A mother lost her leg to a life-threatening infection after surgery for a freak accident in a car park led to it exploding with pus.
Helen Way, 49, broke her knee by overstepping a kerb in the car park and had metal plates put into her leg after emergency surgery.
But the mother-of-one from Trowbridge, Wiltshire, had to return to hospital a month later when the scar began 'weeping'.
She heard a popping sound and the infected scar erupted, continuing to ooze with pus for an entire night while she waited for surgery at Bath's Royal United Hospital.
Doctors attempted to save Helen's leg by carrying out 12 surgeries but it was 'too damaged'.Insurance Loans Mortgage Attorney Credit Lawyer
Relatives feared for her life when her organs began shutting off as a result of the infection.
After weeks of operations taking parts of her leg off, she made the painful decision to have the whole amputated to stop the infection spreading further.
Helen Way (pictured), 49, from Trowbridge, Wiltshire, had to have her leg amputated after suffering from sepsis
The scar from her original surgery for the broken leg began weeping (left) forcing her to take the difficult decision to have it amputated (right)
Former business owner Helen said: 'It was a freak accident as my knee broke in half from overstepping in November 2019.
'The doctor said I did a "spectacular job" as I needed plates and screws to repair it.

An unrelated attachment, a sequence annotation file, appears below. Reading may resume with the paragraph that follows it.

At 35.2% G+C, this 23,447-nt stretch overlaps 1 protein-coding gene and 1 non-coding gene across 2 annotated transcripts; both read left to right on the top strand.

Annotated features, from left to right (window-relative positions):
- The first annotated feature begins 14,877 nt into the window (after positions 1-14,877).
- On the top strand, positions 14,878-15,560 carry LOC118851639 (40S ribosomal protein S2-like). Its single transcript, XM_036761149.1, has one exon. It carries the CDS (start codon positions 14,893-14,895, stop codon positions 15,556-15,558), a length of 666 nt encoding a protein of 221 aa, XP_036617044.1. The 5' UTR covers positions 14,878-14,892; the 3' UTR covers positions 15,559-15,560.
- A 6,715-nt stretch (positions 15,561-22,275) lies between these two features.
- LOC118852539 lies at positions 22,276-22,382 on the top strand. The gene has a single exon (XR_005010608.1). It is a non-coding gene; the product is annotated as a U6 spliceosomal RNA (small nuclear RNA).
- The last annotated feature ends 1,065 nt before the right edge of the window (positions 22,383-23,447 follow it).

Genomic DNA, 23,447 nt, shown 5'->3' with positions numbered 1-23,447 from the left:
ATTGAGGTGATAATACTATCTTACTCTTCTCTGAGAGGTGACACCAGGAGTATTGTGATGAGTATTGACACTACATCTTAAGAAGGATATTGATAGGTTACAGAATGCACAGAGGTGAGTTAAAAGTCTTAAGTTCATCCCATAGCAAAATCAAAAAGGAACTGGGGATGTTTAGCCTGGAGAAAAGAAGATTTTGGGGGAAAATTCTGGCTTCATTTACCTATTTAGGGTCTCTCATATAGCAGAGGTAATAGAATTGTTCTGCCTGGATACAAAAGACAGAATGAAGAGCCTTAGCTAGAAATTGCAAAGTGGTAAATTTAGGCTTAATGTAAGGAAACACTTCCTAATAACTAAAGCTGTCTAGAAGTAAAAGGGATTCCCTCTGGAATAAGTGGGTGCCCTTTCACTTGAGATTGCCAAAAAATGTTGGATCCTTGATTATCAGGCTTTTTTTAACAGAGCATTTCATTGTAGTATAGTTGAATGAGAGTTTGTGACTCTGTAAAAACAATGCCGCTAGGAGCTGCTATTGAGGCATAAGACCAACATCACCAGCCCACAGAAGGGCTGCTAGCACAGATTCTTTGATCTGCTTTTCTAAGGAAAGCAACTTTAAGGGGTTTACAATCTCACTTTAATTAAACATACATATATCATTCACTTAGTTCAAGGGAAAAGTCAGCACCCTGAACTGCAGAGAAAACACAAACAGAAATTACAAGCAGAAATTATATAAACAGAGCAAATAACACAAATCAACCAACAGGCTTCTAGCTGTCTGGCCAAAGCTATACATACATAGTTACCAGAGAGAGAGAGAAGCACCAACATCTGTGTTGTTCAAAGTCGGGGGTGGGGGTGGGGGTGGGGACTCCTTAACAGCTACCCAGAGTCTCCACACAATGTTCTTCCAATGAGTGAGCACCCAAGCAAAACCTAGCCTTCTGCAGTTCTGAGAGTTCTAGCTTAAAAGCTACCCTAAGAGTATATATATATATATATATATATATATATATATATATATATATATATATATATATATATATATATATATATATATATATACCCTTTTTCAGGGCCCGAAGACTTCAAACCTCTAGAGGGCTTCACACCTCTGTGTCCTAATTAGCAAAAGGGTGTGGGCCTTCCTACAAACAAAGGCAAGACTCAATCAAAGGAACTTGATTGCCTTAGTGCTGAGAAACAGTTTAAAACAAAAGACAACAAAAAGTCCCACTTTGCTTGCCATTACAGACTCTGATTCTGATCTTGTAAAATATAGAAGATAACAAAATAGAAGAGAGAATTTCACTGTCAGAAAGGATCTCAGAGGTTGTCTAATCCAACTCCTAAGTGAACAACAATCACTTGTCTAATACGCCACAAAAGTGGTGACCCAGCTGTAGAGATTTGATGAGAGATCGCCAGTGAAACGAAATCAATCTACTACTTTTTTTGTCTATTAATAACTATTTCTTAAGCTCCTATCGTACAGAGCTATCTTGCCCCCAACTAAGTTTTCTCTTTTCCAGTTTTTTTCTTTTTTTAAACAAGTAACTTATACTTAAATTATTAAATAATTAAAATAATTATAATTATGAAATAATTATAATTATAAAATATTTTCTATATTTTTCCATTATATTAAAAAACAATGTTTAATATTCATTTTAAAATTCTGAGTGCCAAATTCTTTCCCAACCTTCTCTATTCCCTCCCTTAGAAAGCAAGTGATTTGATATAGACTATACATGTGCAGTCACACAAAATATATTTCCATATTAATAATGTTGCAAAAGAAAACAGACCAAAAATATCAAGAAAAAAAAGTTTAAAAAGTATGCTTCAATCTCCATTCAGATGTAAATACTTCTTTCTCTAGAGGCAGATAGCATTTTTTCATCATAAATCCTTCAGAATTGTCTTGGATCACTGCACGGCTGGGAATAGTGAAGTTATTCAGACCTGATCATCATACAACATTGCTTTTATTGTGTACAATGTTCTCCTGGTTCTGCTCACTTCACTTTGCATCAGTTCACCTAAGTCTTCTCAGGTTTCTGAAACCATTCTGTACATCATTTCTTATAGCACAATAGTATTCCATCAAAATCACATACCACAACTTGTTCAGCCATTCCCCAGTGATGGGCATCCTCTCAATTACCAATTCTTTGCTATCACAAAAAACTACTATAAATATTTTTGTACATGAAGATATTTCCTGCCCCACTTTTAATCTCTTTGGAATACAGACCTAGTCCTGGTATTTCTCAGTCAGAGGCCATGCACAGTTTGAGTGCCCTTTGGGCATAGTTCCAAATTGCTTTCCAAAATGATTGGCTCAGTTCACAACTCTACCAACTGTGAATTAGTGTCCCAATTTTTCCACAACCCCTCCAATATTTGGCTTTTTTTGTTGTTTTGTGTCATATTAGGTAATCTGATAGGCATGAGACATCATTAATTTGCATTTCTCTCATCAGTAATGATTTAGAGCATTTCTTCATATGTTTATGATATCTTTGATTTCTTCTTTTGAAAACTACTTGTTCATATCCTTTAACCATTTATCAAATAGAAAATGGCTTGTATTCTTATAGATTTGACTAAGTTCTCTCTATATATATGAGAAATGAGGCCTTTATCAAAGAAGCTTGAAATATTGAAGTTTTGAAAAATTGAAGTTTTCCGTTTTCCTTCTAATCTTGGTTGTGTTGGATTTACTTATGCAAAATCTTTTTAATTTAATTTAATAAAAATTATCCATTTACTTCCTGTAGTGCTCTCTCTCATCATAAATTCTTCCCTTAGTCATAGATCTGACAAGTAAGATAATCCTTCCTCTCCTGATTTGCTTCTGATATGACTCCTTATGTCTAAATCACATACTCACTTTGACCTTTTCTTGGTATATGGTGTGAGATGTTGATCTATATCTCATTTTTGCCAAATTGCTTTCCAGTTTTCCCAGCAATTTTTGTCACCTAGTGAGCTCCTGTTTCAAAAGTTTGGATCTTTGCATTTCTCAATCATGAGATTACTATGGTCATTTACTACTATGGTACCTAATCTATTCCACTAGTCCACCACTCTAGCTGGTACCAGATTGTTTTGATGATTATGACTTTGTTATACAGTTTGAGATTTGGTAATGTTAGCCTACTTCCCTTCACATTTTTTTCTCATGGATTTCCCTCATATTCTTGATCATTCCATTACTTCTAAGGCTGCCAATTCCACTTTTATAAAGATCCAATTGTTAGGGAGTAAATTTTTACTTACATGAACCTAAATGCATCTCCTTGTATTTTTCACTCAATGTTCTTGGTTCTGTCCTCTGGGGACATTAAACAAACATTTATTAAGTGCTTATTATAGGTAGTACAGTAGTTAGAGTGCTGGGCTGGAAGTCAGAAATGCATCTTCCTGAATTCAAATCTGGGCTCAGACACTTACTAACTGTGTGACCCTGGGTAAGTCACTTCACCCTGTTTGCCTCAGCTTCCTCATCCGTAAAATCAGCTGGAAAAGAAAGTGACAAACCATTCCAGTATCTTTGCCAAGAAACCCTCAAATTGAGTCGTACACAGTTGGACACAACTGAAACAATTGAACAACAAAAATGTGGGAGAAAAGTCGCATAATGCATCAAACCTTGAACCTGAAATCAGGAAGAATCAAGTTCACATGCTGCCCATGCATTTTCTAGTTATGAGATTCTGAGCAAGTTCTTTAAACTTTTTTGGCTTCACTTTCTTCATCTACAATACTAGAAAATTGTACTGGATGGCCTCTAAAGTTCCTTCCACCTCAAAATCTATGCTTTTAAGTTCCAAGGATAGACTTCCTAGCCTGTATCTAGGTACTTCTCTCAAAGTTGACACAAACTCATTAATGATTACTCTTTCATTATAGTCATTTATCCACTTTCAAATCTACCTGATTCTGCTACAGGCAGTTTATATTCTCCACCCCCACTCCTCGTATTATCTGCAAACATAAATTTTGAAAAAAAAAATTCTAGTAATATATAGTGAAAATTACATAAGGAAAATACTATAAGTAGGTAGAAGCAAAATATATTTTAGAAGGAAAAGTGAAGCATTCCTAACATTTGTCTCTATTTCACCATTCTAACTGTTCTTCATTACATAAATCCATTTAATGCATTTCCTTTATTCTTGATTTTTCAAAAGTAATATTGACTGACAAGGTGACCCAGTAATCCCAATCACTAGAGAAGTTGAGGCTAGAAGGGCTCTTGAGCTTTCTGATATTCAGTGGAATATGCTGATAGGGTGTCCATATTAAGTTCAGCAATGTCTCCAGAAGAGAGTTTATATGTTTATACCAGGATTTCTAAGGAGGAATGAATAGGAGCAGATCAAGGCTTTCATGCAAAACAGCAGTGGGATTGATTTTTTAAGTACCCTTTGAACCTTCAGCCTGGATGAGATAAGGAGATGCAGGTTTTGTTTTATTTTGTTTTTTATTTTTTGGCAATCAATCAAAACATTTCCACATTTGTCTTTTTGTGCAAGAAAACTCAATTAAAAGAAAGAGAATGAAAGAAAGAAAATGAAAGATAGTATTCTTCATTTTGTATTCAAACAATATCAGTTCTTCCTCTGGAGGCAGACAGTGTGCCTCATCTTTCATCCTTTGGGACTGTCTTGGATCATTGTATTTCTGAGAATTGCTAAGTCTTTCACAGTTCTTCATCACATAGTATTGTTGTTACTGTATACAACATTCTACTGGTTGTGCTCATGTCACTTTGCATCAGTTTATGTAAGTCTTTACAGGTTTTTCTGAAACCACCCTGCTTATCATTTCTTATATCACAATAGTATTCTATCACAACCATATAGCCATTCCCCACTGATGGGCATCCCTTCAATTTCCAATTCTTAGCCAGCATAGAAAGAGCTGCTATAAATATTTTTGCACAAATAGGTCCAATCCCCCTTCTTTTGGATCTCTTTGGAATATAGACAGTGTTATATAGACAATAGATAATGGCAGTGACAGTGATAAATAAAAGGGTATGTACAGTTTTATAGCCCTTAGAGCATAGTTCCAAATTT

'I spent 10 days in hospital but when I was discharged, I noticed the scar was weeping.'Insurance Loans Mortgage Attorney Credit Lawyer
Helen was prescribed pain killers as her leg began to feel like it was burning. It was swollen and progressively getting worse.
The 'explosion' in Helen's leg while she waited for surgery was caused by a sepsis infection.
The scar left by her surgery for her broken knee became infected.
Infected wounds can fill with pus or cloudy, green or foul smelling liquid, which can pop after the build up becomes to high.
Sepsis occurs when the body reacts to an infection by attacking its own organs and tissues.
Some 44,000 people die from sepsis every year in the UK. Worldwide, someone dies from the condition every 3.5 seconds.
Sepsis has similar symptoms to flu, gastroenteritis and a chest infection.
These include:Slurred speech or confusion Extreme shivering or muscle pain Passing no urine in a day Severe breathlessness It feels like you are dying Skin mottled or discoloured
Symptoms in children are:Fast breathing Fits or convulsions Mottled, bluish or pale skin Rashes that do not fade when pressed Lethargy Feeling abnormally cold
Under fives may be vomiting repeatedly, not feeding or not urinating for 12 hours.
Anyone can develop sepsis but it is most common in people who have recently had surgery, have a urinary catheter or have stayed in hospital for a long time.
Other at-risk people include those with weak immune systems, chemotherapy patients, pregnant women, the elderly and the very young.
Treatment varies depending on the site of the infection but involves antibiotics, IV fluids and oxygen, if necessary.
Sources: UK Sepsis Trust and NHS Choices